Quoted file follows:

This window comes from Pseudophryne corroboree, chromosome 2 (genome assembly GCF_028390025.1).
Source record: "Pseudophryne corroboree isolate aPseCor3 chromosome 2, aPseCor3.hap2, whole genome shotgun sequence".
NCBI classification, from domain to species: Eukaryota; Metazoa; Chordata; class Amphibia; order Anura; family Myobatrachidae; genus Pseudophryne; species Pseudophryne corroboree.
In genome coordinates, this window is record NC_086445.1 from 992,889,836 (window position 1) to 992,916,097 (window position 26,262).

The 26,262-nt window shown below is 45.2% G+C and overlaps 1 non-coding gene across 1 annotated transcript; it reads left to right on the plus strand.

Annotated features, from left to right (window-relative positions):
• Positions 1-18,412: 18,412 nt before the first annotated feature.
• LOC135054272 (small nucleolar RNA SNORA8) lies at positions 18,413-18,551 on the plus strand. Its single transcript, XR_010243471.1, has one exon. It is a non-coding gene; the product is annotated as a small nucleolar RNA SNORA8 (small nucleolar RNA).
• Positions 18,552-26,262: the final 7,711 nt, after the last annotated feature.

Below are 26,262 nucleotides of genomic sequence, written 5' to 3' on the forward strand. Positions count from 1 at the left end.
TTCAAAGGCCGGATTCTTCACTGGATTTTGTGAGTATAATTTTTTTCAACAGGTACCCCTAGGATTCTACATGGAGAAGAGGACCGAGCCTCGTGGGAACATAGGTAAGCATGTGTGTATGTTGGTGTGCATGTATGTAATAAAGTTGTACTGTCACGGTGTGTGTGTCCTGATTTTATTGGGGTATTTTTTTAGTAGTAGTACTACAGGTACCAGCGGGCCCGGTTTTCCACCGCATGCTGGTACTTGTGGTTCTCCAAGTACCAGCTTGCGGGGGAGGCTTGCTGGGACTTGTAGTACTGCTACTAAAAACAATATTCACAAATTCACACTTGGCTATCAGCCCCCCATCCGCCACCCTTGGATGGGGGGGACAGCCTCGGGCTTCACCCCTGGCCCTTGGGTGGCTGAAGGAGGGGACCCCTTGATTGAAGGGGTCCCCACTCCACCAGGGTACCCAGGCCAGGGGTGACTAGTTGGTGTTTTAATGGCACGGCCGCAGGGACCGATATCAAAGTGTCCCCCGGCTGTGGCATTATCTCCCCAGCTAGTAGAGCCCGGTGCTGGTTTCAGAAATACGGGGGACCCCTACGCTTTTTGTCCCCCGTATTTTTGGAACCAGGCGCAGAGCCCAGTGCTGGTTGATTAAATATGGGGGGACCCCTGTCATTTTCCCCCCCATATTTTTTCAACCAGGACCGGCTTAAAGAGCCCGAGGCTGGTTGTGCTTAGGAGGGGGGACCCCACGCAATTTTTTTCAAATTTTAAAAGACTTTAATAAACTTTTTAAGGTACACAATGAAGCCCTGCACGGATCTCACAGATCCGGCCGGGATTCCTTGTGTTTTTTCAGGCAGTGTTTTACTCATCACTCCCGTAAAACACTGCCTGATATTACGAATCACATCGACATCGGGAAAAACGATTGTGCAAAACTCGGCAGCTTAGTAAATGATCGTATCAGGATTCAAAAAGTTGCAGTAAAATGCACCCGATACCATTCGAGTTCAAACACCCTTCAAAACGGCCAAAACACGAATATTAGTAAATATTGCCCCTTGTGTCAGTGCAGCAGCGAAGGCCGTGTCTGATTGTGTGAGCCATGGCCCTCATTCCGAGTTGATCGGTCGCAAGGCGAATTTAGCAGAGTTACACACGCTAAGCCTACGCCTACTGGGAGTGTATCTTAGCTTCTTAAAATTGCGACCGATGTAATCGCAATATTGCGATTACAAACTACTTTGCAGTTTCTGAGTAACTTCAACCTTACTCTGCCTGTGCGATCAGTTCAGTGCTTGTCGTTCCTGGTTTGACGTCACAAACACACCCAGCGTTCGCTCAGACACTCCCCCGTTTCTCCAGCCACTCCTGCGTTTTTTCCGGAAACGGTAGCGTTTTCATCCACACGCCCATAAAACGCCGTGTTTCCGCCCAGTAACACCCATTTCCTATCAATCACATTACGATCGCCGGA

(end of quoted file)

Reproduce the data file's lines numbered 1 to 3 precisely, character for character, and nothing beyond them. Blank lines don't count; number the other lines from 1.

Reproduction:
This window comes from Pseudophryne corroboree, chromosome 2 (genome assembly GCF_028390025.1).
Source record: "Pseudophryne corroboree isolate aPseCor3 chromosome 2, aPseCor3.hap2, whole genome shotgun sequence".
NCBI classification, from domain to species: Eukaryota; Metazoa; Chordata; class Amphibia; order Anura; family Myobatrachidae; genus Pseudophryne; species Pseudophryne corroboree.